The answer to Stephanie Allynne and Tig Notaro’s rom-com “Am I OK?” is you will be. [Sundance Film Festival]

Whoever started the narrative that you’ll have yourself figured out by the end of your 20s should be drawn and quartered. Especially as the way in which the world has changed commercially, the expectation that someone will go to school, get a job, buy a house, get married, have kids — you know, the usual rigmarole that gets you “The Perfect Life” — is little more than bullshit wrapped in capitalism. Ask anyone that has student debt and you’ll hear how they were told that going to school was the silver bullet to achieve job success. This nonsense, this expectation of having yourself figured out, has placed an enormous weight on the shoulders of adults that they can barely live up to the imaginary standards when, instead, the truth is that most still don’t know who they are until their 30s or 40s. This is the crux of the Lauren Pomerantz-written (Community) and Stephanie Allynne/Tig Notaro-co-directed romantic comedy Am I OK?, which is less interested in the traditional romantic aspect as it is love between friends. Love of friends and love of self, in a way, go hand-in-hand. You can survive just about any crisis with a measure of both.

AM I OK? – Still 1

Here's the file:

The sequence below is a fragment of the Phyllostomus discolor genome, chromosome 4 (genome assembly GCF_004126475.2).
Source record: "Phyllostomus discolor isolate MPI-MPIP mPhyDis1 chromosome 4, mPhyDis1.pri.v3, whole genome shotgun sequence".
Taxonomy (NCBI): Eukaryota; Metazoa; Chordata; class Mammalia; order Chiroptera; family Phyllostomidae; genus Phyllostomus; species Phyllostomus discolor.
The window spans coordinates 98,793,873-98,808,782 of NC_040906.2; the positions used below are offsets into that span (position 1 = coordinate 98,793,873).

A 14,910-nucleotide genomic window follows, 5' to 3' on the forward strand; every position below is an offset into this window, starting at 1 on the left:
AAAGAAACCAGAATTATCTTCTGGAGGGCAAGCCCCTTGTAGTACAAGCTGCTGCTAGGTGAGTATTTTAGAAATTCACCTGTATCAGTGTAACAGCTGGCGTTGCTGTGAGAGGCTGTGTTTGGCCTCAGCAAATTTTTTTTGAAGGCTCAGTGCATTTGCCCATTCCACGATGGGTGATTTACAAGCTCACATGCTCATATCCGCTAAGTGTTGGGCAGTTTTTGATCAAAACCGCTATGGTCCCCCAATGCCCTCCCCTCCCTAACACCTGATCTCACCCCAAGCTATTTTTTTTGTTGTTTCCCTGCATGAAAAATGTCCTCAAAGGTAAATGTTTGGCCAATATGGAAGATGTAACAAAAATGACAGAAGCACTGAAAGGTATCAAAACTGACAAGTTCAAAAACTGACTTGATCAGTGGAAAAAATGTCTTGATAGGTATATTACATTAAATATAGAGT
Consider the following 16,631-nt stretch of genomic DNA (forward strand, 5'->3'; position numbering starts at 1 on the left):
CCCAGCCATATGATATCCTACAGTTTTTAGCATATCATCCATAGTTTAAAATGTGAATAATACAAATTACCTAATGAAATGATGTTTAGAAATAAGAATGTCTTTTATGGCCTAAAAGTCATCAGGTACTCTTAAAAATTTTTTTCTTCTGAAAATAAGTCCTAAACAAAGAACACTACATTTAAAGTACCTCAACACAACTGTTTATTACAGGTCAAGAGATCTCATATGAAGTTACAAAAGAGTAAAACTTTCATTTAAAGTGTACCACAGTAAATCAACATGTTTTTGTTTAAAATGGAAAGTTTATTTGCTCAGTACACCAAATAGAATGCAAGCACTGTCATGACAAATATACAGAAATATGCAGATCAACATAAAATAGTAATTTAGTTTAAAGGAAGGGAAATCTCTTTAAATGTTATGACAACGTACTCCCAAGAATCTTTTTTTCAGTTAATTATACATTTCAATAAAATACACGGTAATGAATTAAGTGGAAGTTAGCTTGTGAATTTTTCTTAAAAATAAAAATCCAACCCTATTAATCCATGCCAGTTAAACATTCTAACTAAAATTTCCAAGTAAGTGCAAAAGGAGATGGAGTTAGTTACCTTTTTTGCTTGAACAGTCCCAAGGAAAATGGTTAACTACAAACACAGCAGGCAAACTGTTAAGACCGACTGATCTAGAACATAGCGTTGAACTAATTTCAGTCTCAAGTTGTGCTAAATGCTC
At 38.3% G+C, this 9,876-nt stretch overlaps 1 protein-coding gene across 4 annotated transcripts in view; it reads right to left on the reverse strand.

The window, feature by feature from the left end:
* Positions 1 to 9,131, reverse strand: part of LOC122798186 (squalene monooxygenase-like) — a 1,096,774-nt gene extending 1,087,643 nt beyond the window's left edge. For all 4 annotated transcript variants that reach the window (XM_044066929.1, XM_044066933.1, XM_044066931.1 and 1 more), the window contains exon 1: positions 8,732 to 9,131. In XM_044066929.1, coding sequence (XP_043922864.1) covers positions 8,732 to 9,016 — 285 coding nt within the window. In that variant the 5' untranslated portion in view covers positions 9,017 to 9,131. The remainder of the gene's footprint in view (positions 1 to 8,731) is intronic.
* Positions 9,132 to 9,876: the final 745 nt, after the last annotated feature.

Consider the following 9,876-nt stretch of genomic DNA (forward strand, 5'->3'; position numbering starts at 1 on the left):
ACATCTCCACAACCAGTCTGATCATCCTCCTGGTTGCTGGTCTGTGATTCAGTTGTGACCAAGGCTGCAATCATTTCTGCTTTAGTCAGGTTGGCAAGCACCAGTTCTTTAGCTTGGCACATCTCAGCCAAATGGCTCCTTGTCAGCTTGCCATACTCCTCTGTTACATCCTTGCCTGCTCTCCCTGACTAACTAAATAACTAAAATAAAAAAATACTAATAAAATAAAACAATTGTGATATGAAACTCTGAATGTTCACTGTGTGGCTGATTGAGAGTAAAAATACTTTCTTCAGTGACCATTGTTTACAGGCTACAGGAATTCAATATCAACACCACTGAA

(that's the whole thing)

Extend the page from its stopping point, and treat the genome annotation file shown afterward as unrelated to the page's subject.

L-R: Dakota Johnson as Lucy and Sonoya Mizuno as Jane appear in AM I OK? by Tig Notaro and Stephanie Allynne, an official selection of the Premieres section at the 2022 Sundance Film Festival. Courtesy of Sundance Institute | photo by James Clark.

Lucy (Dakota Johnson) and Jane (Sonoya Mizuno) have been best friends for years. They’re so close that they know what the other is thinking before they say it out loud. Their friendship is put to the test upon the coincidental revelations that (a) Jane is moving to London for an incredible work opportunity and (b) Lucy admits that she’s gay. With their different life experiences, each one handles this sudden shift very differently, causing a rift that each struggles to overcome.

There are many delightful things about Am I OK? and the biggest/best thing is how low stakes it is. There’s no heist, no aliens, no mystery or conspiracy, just interpersonal relationships whose relevance makes them *feel* end of the world without the pesky doomsday clock. In part due to charming performances from Mizuno and Johnson, we quickly do get swept up in their friendship so that when the conflict arises, we are invested enough to believe in the reconciliation to (hopefully) come. Another feather in the cap of the film is that the conflict isn’t that Lucy comes out, but how Jane “helps” her on this new journey. She does it, unasked as always, and that’s the problem. Much in the same way that Jane becomes annoyed with Lucy that she (Lucy) doesn’t seem to have any kind of happiness for this adventure that she (Jane) is going on. It’s new, it’s scary, and it’s not something that Lucy would ever do. This is their crossroads moment — how each handle life’s changes, not the shifting sexuality. We’ve had plenty of stories where coming out is the central conflict, so having a rom-com that’s about friendship, not sex, is more than refreshing, it’s unique. It also plays into the critical fear that most young audience members possess: not knowing who they are.